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Ahead Of The Iowa Caucuses, Decatur County Voters Talk About Their Choices


The Iowa caucuses have almost arrived. They're on Monday. And the focus will be on Democrats and who they pick as their preferred candidate to take on a Republican president who won their state overwhelmingly four years ago. Morning Edition host David Greene is on the road there. And he's traveled to a county that backed Trump big. Good morning, David.

DAVID GREENE, BYLINE: Hi there, Renee.

MONTAGNE: The Democrats, of course, are mobilizing where you are.

GREENE: Yeah. I mean, I've - Democrats are are feeling very energized, I think, as they go into Monday - a lot of strong views about getting President Trump out of office in 2020. But the conversations here, they're not like in some other parts of the country that feel very polarized - you know, your next door neighbor, the person you sit next to a church might have completely different political views. And so you really do hear people trying to talk things out.

MONTAGNE: So it's not like those Thanksgiving dinners we've heard of or even experienced, where people have to leave the table?

GREENE: It's not like that. At least it wasn't in Lamoni. It's this little town in Decatur County, down by the Missouri border that Trump won by 30 percentage points - this county. We hosted a roundtable there with voters. It was pretty powerful, Renee.

There were four Democrats, one Republican sitting with me. I was asking them what they were basing their choices on in these caucuses Monday. Matthew Kolb (ph) was sitting there. He's 18 years old. He's a high school senior. And he brought up that he has a speech impediment.

He told me that and says he spent much of his life being pretty quiet. But he really wanted to speak out today. And he made it clear that he doesn't want four more years of a president who he sees as a bully.

MATTHEW KOLB: I just can't support a candidate who goes and talks down and insults and name calls because I don't want anyone to be treated like that. And I don't think that anyone wants to be treated like that because folks have opinions. And whether they're right or wrong, they deserve to be acknowledged and debated, not yelled at.

GREENE: And so, Renee, just to my right was Marjie Foster. She's the county Democratic chair. She's also a pastor. And she was speaking about why she wants Trump out of office.

MARJIE FOSTER: I have two grown children who owe more for their college loans right now than I have ever owed in my life - with the exception of my mortgage. I have family members who are members of the LGBTQ+ community whose lives have been jeopardized by some of the policies of this administration. To have any policies that benefit one socioeconomic class, one gender, one sexual orientation over another is just so abhorrent to me.

MONTAGNE: And, David, you said a Trump supporter was right there listening to all of this.

GREENE: Yeah - Republican sitting right near Marjie. They're actually friends. His name is Les Gardner (ph). He's 90 years old. He's going to be caucusing on Monday for the president in the Republican caucus, although there's not much suspense there. He is all in again for Donald Trump. And he said that all the noise has obscured this administration's accomplishments.

LES GARDNER: If we hadn't been so distracted by political nonsense this last year, we'd have seen these extraordinary accomplishments.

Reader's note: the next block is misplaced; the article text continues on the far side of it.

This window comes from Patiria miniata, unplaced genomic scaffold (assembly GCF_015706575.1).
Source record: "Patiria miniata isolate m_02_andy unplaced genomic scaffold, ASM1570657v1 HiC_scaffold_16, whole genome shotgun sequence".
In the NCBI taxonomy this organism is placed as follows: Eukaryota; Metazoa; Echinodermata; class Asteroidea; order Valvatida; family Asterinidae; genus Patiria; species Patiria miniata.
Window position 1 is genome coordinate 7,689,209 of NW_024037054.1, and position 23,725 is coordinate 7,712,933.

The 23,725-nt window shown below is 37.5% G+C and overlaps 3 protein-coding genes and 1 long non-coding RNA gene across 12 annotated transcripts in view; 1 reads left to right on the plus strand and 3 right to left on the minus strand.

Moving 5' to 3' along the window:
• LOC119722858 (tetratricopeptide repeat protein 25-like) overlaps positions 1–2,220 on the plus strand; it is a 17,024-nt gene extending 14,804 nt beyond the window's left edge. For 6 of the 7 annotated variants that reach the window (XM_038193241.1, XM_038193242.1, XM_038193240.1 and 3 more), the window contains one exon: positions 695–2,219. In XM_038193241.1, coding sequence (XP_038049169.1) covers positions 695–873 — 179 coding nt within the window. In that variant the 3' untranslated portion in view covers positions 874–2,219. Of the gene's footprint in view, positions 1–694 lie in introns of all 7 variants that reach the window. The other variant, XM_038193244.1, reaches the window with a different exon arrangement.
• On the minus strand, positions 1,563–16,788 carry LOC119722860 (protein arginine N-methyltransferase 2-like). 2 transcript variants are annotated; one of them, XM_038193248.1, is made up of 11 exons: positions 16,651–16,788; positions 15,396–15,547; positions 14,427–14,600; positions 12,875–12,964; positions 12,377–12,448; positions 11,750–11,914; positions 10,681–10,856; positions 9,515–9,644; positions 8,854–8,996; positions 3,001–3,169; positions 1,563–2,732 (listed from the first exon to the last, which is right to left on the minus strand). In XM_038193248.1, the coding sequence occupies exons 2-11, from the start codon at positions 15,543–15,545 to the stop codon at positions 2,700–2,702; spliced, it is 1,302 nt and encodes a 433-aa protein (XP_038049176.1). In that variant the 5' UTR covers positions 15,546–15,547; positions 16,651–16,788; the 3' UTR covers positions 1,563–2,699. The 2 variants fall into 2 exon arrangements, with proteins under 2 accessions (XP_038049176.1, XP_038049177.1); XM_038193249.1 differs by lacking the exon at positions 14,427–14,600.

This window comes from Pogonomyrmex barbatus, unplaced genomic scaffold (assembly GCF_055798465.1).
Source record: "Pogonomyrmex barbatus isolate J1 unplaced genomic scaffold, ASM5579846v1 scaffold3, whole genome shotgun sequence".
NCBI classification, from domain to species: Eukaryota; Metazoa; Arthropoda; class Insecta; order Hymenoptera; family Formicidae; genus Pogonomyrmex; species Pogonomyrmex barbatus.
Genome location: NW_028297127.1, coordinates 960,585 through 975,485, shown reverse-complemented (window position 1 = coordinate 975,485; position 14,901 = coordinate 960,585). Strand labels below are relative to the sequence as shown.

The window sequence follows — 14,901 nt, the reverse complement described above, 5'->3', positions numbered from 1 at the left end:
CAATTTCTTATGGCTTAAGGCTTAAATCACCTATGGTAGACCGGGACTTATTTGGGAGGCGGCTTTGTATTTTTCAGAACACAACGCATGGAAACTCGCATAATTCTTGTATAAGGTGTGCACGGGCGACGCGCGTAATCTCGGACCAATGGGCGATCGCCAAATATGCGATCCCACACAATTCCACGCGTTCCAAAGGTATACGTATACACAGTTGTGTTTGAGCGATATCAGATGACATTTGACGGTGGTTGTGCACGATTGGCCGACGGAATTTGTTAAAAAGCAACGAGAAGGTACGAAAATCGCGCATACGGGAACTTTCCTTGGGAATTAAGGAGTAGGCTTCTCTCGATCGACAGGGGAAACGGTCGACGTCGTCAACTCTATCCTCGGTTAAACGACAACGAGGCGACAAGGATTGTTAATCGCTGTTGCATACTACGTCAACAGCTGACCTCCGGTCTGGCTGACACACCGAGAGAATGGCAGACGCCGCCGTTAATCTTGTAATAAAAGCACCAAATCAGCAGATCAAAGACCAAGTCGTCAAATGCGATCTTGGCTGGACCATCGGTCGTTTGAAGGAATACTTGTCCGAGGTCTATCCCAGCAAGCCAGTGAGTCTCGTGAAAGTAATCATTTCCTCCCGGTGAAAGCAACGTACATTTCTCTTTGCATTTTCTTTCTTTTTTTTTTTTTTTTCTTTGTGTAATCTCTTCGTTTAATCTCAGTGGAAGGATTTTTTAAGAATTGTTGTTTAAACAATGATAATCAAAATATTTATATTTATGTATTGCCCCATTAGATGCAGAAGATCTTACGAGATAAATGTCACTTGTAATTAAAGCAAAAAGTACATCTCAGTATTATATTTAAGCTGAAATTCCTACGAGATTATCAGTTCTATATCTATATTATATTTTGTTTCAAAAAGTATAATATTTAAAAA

GREENE: You know, he spoke about the economy humming along, low unemployment. But given what I had heard before him, Renee, I had to ask him this.

You're sitting at a table with people who feel that he has done things that hurt them to their core. What do you say to them?

GARDNER: They are valid issues. And they should be discussed. And we should look at them. We might also look at what he's doing.

GREENE: But I pressed him, Renee. I asked Les, you know, what about the president's divisive tone?

GARDNER: If tone really matters that much - you mean the sweet talker? I don't know. That's nice. But as we've seen in the eight years before the current president's term, that didn't bring the benefits to society, the economic benefits to our society that our society needed.

GREENE: You know, listening to Les there made me want to turn back to Matthew, the 18-year-old. And I wanted to ask him about the tone from some Democrats, you know, who are pretty dismissive of Trump supporters. He said those Democrats could take an example from him.

KOLB: Both of my grandparents voted for Trump. That doesn't make them any less my grandparents. Like, I may disagree with them on some political things. But they're not racist. But just know all Trump voters are not racist. Again, we just have to talk to folks like they're people.

MONTAGNE: So, David, what did you take from sitting there listening to this mix of voters?

GREENE: I mean, it was interesting to hear who the Democrats are caucusing for, I'll say that. Matthew, the 18-year-old, is backing Pete Buttigieg. Marjie's supporting Amy Klobuchar. But beyond that, I was just struck by the neighborly tone - I mean, you know, that this group could be at the table sitting together talking about stuff, you know, during these very angry times. It was something kind of refreshing.

MONTAGNE: And that's Morning Edition's David Greene joining us from Iowa this morning. Thanks very much, David.

GREENE: You've got it, Renee. Transcript provided by NPR, Copyright NPR.

David Greene is an award-winning journalist and New York Times best-selling author. He is a host of NPR's Morning Edition, the most listened-to radio news program in the United States, and also of NPR's popular morning news podcast, Up First.
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